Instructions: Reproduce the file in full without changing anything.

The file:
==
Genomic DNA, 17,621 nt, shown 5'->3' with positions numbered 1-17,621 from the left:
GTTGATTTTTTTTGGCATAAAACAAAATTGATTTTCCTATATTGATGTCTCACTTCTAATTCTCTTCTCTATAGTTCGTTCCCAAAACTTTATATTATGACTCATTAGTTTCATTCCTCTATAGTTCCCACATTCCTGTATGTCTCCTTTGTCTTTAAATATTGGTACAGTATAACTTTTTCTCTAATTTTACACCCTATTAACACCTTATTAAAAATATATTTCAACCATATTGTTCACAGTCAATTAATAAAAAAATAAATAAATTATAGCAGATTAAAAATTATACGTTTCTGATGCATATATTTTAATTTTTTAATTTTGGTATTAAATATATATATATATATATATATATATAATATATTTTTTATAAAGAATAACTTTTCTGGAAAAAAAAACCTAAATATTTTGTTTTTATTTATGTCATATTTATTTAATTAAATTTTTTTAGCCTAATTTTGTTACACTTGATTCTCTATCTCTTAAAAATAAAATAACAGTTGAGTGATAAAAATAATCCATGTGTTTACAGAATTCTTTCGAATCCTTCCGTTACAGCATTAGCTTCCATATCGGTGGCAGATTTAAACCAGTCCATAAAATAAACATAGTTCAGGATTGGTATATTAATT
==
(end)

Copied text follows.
Genomic DNA, 17,621 nt, shown 5'->3' with positions numbered 1-17,621 from the left:
GTTGATTTTTTTTGGCATAAAACAAAATTGATTTTCCTATATTGATGTCTCACTTCTAATTCTCTTCTCTATAGTTCGTTCCCAAAACTTTATATTATGACTCATTAGTTTCATTCCTCTATAGTTCCCACATTCCTGTATGTCTCCTTTGTCTTTAAATATTGGTACAGTATAACTTTTTCTCTAATTTTACACCCTATTAACACCTTATTAAAAATATATTTCAACCATATTGTTCACAGTCAATTAATAAAAAAATAAATAAATTATAGCAGATTAAAAATTATACGTTTCTGATGCATATATTTTAATTTTTTAATTTTGGTATTAAATATATATATATATATATATATATATAATATATTTTTTATAAAGAATAACTTTTCTGGAAAAAAAAACCTAAATATTTTGTTTTTATTTATGTCATATTTATTTAATTAAATTTTTTTAGCCTAATTTTGTTACACTTGATTCTCTATCTCTTAAAAATAAAATAACAGTTGAGTGATAAAAATAATCCATGTGTTTACAGAATTCTTTCGAATCCTTCCGTTACAGCATTAGCTTCCATATCGGTGGCAGATTTAAACCAGTCCATAAAATAAACATAGTTCAGGATTGGTATATTAATT